Tag: Woolworths

South Africa’s recession means households had less and less to spend, but the number one supermarket group in the country, Shoprite, is adopting an unlikely strategy: targeting upmarket shoppers.

Lower-income families who formed Shoprite’s core customer base were cutting back on spending, but the wealthy remained undented by the economic downturn.

In a bid to retain its leading industry position, the discount retailer’s new boss was driving business hard into the higher-margin niche dominated by rival Woolworths.

The stage was set for a turf war to win the hearts, minds and wallets of South Africa’s richest two million households — and ultimately, pre-eminence in the supermarket sector.

Shoprite CEO Pieter Engelbrecht told Reuters that growth lied in affluent areas and customers.

“A lot of those (wealthier) customers, two million of them, actually frequent our stores already, but not exclusively,” he said in an interview.

“Our job is to get a better share of their wallets when they are in our stores and then impress them so that they come back again.”

Shoprite was doubling its offering of the kind of high-end convenience foods that Woolworths built its reputation on – from gourmet lamb shanks and oxtail stew to teriyaki-and-ginger basted pork ribs.

Its range would reach around 500 products by the end of this year, Engelbrecht said.

These products typically cost about R200 for a meal for four — 10 times the minimum wage of R20 an hour as set by new labour laws making their way through Parliament.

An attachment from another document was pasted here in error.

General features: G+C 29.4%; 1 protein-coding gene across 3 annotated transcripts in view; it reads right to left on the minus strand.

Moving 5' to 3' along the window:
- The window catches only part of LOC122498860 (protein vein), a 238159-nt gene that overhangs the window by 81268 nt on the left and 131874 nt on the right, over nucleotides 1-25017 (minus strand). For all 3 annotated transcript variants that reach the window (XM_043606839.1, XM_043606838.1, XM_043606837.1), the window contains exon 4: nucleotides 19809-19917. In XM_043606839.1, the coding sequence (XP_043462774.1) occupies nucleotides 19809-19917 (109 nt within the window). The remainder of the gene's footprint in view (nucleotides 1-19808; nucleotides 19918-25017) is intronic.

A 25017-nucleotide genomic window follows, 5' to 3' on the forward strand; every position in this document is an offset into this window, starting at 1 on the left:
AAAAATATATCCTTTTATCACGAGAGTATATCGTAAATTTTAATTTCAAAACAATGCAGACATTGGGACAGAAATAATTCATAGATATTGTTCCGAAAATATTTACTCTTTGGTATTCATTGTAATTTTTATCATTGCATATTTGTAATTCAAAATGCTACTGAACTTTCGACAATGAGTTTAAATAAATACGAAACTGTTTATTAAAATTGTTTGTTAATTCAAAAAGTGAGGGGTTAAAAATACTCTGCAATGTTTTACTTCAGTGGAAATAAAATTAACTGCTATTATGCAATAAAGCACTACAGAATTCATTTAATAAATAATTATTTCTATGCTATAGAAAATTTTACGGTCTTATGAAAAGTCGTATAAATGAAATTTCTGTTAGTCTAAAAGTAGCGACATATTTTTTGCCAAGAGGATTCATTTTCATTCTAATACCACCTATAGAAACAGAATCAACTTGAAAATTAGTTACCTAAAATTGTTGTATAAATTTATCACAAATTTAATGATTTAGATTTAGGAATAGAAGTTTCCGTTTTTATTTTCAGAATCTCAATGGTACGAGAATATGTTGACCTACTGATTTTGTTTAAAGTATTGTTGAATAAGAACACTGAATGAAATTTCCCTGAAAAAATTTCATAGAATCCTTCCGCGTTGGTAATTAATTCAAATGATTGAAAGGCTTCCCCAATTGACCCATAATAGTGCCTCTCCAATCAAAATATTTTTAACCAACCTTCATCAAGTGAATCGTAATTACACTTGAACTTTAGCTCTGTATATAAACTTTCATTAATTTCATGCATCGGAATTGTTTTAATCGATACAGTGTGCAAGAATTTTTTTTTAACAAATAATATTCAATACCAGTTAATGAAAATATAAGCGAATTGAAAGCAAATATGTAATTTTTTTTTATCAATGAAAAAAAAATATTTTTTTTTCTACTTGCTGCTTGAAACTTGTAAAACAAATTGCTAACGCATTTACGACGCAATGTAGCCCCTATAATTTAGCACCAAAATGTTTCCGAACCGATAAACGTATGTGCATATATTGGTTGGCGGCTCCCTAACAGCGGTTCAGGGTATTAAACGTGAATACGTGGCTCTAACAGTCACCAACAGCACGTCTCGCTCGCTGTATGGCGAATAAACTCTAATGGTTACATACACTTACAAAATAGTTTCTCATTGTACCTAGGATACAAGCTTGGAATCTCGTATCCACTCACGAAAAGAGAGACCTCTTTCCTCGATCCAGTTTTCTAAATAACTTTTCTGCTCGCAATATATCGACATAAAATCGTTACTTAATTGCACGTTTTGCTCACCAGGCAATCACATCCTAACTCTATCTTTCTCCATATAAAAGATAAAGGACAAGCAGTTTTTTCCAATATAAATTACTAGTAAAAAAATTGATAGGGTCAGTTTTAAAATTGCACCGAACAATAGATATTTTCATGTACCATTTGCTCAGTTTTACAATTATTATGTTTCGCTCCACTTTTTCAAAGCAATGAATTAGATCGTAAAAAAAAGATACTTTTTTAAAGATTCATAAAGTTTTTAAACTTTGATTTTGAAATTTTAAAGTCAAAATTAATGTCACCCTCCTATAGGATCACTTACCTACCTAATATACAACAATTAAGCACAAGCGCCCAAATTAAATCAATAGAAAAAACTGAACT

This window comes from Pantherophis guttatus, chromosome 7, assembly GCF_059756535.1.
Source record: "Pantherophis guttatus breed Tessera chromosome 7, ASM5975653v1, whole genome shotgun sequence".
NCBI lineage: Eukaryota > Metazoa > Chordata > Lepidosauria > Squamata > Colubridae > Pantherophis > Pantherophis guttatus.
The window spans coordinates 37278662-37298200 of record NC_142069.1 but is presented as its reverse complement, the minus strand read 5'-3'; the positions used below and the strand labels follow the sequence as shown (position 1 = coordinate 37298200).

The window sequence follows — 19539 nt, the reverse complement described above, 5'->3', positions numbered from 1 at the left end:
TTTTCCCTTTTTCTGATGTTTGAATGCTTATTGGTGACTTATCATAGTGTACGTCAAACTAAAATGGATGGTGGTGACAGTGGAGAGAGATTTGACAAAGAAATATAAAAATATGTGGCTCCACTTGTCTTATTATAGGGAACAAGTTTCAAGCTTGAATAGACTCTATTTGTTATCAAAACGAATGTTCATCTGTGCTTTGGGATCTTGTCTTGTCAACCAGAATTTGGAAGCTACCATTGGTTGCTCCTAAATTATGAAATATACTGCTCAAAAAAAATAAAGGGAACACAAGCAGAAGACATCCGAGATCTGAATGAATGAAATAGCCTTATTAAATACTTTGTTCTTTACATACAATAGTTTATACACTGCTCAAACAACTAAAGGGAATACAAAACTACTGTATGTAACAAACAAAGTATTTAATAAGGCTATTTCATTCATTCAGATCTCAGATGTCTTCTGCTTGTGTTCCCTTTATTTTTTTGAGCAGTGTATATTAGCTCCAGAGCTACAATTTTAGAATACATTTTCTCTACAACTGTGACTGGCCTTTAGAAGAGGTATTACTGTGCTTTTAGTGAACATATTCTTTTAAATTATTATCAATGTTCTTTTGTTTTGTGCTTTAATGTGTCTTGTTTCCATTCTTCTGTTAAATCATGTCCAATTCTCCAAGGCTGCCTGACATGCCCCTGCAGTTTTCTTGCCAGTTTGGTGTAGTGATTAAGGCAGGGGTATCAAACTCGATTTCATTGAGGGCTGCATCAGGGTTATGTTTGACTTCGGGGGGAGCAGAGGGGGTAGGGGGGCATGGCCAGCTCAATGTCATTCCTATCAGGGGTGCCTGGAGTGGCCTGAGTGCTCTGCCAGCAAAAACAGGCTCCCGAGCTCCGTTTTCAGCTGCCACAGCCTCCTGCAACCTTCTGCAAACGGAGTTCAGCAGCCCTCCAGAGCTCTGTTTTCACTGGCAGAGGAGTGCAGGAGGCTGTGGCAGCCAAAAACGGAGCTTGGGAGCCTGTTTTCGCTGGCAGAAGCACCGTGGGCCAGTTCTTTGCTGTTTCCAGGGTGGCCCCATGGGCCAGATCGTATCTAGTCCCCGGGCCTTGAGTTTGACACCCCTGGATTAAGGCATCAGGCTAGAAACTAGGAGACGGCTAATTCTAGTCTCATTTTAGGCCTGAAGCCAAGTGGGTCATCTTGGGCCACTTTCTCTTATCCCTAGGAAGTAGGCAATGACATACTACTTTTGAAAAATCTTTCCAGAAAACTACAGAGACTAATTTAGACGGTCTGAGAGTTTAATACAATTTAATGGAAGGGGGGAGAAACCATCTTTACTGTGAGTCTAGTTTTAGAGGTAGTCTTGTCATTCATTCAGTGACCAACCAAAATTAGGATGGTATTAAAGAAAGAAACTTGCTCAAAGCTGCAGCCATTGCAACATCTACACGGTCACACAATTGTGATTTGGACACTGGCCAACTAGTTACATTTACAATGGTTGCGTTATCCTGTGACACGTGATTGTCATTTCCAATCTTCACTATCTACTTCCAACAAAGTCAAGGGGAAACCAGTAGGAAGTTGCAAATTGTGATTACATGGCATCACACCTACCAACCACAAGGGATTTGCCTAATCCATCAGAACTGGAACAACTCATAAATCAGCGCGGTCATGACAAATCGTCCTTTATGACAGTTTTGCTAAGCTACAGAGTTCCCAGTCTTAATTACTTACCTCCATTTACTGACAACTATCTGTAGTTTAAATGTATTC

As part of the drive to expand its range, Engelbrecht said Shoprite had upgraded its food technology and development facilities, and gone on a hiring spree for food developers and technologists.

The company planned to open 23 new outlets of its higher-end Checkers chain of stores, mostly in wealthy suburbs such as Waterfall City north of Johannesburg.

New Checkers stores and established ones that had been refurbished resembled Woolworths outlets with sparse lighting and wood-panelled sections boasting extensive wine and gourmet coffee selections, as well as counters selling quality selections of cheese and meat.

‘I love Woolies’

But how will Woolworths defend a market that delivered handsome profits for the company?

When asked about Shoprite’s push into upmarket convenience food, Woolworths said that it had an “incredibly valuable emotional connection” with its customers.

“Retail is a dynamic environment and the competition in the grocery and food market category means that we will always keep a watching brief on our competitors’ activities,” it added.

“We conduct weekly basket checks against the prices of competitors to ensure that our prices are comparable.”

It was a tall order for Shoprite to break Woolworths’ stranglehold.

“They (Woolworths) have been good at introducing new products and other innovations in line with consumer trends and feedback,” said Old Mutual Invest food retail analyst Kaya Nodada.

If Shoprite was to prevail, it would have to win over shoppers like JF Fourie.

“I love Woolies. The microwave meals are a bit overpriced, but they are tasty,” the 28-year-old who works in marketing said in the Woolworths branch in eastern Pretoria as she added shimeji mushrooms to the baby brinjals in her basket.

Fourie – a big fan of Gordon Ramsay – said she would need some convincing about the quality of Shoprite’s products, but would give it a go because Checkers adverts feature the British celebrity chef.